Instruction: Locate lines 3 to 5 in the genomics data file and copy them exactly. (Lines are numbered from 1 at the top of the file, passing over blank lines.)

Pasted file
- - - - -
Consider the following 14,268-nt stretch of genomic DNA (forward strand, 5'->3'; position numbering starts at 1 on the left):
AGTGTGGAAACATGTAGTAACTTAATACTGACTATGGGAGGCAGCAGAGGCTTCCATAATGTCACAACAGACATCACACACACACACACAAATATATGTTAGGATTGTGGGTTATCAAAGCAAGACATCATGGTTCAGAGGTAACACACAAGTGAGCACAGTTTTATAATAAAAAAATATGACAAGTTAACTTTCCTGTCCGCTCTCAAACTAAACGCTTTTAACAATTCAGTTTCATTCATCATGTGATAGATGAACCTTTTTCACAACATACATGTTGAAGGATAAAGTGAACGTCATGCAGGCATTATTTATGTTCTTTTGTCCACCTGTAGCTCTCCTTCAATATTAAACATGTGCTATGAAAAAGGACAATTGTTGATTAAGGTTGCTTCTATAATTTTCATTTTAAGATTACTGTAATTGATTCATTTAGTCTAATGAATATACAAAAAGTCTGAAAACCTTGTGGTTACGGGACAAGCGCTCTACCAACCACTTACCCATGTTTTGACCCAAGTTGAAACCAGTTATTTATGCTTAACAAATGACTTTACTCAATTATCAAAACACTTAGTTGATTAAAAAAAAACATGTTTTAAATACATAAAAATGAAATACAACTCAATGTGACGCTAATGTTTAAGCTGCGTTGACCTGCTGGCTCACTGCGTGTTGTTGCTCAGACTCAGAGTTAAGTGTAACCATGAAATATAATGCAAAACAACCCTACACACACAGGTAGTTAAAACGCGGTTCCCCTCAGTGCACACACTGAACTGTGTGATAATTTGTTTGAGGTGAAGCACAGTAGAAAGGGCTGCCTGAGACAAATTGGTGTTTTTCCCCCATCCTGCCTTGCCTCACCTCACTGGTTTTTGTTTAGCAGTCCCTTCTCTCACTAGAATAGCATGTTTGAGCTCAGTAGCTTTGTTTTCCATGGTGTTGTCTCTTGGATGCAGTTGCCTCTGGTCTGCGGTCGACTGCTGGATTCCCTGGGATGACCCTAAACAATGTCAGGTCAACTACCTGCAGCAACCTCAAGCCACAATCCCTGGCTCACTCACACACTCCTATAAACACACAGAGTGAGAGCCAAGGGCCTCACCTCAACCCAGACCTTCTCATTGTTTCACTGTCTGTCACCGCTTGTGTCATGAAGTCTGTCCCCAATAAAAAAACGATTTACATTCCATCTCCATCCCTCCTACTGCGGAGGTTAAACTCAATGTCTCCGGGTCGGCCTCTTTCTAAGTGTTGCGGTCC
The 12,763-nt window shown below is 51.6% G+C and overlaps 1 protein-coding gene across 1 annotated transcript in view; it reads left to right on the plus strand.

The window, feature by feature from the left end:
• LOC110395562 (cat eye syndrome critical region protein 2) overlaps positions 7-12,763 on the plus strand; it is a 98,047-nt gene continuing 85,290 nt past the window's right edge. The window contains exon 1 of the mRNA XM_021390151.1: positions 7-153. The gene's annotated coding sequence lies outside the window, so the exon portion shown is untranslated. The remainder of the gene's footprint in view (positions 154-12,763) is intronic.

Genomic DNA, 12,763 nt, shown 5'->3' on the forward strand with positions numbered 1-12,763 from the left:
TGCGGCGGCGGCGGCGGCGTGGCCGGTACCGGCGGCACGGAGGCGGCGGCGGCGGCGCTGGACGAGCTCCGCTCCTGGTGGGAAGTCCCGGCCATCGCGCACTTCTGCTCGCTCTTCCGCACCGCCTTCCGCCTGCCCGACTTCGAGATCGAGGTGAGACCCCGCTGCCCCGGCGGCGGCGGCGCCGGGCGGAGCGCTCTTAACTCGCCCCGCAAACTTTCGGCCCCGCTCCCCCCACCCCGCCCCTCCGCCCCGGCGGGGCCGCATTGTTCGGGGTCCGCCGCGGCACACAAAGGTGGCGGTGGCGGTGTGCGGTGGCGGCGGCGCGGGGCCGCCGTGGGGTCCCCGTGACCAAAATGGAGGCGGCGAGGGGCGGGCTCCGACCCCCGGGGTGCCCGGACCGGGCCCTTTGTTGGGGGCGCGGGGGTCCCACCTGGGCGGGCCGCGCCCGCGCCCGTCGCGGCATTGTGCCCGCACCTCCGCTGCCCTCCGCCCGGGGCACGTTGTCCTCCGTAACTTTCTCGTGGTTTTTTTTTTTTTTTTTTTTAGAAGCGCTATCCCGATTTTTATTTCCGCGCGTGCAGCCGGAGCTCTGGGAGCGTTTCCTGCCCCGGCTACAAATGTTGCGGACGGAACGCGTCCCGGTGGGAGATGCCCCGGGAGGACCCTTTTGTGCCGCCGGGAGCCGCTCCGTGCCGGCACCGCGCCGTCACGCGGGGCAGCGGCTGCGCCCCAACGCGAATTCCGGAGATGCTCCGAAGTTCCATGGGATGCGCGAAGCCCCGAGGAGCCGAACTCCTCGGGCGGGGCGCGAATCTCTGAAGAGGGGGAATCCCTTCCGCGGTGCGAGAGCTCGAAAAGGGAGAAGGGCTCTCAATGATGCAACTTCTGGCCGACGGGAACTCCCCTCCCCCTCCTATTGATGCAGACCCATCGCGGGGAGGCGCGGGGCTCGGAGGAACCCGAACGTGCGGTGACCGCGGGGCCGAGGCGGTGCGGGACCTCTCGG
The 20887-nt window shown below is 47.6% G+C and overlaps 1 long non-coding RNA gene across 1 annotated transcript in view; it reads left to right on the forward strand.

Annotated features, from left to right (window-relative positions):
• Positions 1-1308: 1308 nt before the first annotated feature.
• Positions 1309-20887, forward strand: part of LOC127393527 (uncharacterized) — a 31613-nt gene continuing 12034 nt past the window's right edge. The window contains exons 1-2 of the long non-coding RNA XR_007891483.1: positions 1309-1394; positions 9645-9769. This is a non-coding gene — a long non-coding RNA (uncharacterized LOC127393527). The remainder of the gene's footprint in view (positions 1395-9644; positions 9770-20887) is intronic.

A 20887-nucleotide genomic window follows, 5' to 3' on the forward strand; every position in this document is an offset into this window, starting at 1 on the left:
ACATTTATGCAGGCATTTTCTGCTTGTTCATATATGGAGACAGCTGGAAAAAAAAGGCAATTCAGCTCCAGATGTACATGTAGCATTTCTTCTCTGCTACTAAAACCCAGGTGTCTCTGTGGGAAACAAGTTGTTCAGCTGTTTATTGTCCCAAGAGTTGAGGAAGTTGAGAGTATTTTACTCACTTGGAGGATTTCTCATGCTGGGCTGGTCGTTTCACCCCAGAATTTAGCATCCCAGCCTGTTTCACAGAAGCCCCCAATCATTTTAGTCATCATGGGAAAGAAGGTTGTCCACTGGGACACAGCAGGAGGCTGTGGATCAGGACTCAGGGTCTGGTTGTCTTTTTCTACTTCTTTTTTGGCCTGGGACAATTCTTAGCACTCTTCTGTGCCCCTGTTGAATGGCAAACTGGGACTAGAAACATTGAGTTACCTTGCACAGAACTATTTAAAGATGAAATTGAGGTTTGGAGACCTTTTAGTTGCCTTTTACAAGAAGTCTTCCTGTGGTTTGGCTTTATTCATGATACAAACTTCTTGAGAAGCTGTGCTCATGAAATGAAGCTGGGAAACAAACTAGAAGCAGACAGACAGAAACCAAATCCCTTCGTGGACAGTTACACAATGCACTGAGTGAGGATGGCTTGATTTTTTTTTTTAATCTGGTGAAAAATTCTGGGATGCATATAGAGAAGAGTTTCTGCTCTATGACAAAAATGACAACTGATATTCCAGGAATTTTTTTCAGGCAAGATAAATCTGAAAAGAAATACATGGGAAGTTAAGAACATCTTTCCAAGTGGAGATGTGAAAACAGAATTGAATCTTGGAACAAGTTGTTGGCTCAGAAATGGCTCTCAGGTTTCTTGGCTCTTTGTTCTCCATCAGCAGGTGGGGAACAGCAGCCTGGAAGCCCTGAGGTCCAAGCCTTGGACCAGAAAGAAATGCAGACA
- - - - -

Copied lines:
The 12,763-nt window shown below is 51.6% G+C and overlaps 1 protein-coding gene across 1 annotated transcript in view; it reads left to right on the plus strand.

The window, feature by feature from the left end:
• LOC110395562 (cat eye syndrome critical region protein 2) overlaps positions 7-12,763 on the plus strand; it is a 98,047-nt gene continuing 85,290 nt past the window's right edge. The window contains exon 1 of the mRNA XM_021390151.1: positions 7-153. The gene's annotated coding sequence lies outside the window, so the exon portion shown is untranslated. The remainder of the gene's footprint in view (positions 154-12,763) is intronic.